This is my last letter as president. Gordon Illg becomes president on July 1 and I look forward to working with him this coming year. NANPA is an amazing organization and I know under Gordon’s leadership, NANPA will continue to do great things for its members.
Why should you go to the Nature Photography Celebration?
As the April 9 early registration deadline nears for the Nature Photography Celebration in Jackson, Wyoming, I thought I’d write about questions we’ve been answering lately in the NANPA office.
First of all, it’s a NANPA event; and anyone who has ever attended a summit or regional event knows that they’re fun, educational, inspiring, and you get to hang out with a bunch of friendly nature photographers. Summits are primarily inside at a convention center or hotel, and regional events are outdoor field trips or workshops. Celebration combines the two—indoor presentations plus our schedule allows for free time each morning to photograph and spend time with other photographers and vendors in the field. Or have coffee or drinks together after hours in some of the cool watering holes in downtown Jackson.
Darkness turns to dawn. Birdsong breaks the silence of early morning. Wind-folded leaves shimmy before the arrival of a summer thunderstorm. Earthy smells rise up after the deluge has passed. The first spring wildflower breaks through a warming forest floor. Leaves blush into fall. A child is born. A baby’s stumbling first steps. The euphoria of a first crush and the pains of a first heartbreak. All of these moments contain seeds of beauty worth cultivating into art.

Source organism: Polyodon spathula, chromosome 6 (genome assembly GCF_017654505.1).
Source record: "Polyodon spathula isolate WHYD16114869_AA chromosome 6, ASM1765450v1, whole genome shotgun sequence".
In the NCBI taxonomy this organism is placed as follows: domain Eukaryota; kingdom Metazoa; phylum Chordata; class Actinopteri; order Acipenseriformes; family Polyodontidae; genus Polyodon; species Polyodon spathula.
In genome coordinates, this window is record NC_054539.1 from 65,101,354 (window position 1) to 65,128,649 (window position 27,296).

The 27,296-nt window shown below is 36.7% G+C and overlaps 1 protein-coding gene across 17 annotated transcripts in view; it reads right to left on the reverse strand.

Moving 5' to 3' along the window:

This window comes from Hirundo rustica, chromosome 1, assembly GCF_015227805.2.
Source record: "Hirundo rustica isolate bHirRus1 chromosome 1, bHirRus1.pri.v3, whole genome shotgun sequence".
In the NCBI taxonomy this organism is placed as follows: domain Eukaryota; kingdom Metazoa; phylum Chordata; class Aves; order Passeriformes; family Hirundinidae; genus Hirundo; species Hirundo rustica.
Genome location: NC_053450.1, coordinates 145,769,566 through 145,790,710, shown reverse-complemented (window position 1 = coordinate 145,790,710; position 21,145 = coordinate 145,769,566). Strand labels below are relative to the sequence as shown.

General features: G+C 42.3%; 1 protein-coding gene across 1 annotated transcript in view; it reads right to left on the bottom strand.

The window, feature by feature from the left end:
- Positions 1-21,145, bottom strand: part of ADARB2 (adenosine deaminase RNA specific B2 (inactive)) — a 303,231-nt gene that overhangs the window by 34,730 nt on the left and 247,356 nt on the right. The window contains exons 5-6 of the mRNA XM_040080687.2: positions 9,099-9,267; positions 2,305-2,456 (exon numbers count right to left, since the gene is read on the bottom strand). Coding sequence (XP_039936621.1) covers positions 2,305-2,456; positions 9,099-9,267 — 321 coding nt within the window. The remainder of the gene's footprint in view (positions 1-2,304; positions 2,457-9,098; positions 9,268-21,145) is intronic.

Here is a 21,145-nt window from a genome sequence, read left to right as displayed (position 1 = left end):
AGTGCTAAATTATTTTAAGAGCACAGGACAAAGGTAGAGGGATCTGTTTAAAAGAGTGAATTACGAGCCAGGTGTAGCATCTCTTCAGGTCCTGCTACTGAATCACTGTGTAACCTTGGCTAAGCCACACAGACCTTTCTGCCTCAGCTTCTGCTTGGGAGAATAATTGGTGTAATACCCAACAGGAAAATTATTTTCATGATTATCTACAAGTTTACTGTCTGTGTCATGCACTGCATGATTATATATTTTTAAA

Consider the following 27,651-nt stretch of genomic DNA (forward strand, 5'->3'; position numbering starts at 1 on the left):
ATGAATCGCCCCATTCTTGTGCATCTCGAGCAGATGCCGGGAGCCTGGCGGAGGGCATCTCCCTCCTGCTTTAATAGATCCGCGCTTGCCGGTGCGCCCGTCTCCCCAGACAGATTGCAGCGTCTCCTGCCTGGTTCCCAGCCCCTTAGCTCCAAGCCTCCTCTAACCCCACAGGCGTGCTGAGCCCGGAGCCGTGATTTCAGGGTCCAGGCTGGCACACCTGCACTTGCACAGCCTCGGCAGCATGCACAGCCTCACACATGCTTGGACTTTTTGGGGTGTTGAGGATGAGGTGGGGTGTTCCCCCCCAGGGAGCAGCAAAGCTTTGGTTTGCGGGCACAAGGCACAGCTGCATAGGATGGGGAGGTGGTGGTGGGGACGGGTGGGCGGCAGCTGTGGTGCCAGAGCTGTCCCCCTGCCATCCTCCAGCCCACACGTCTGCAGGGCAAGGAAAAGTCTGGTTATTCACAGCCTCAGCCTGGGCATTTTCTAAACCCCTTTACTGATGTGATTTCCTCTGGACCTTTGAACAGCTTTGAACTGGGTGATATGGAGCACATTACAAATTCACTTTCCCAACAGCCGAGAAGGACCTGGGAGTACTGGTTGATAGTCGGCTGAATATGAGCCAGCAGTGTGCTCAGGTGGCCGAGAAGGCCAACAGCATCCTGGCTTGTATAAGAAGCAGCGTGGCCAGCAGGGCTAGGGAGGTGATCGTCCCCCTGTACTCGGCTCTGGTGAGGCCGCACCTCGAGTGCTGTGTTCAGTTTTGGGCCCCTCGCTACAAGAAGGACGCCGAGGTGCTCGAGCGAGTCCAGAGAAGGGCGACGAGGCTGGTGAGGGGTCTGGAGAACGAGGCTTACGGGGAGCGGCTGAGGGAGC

Even the passing of a loved one from this life can summon beauty to walk alongside the pain. Photographers such as Henri Cartier-Bresson famously understood the beauty that exists in moments of transition: the decisive moments that briefly materialize in the space between two passing planes of existence.
If you take a moment to mentally flip through the photos that really move you, I suspect that many of them are of transitional moments. In this regard, photography has an advantage over other forms of media. Film, for example, may be able to document processes in ways that are impossible for the naked eye, but photography can take that single “throw away” moment and make a monument of it.
A photographer who has the patience and discipline to observe, anticipate and capture these moments stands a high probability of creating images that will spellbind audiences and teach us something special about the world around us. The glue that binds two concurrent events together is as important as the events themselves.
Perhaps this is our art form’s greatest gift to the world.
One of the greatest values that NANPA provides to its membership is advocacy work that supports and protects photographers’ rights. Many members are unaware that NANPA has a dedicated and hard-working team of volunteers speaking up for our rights.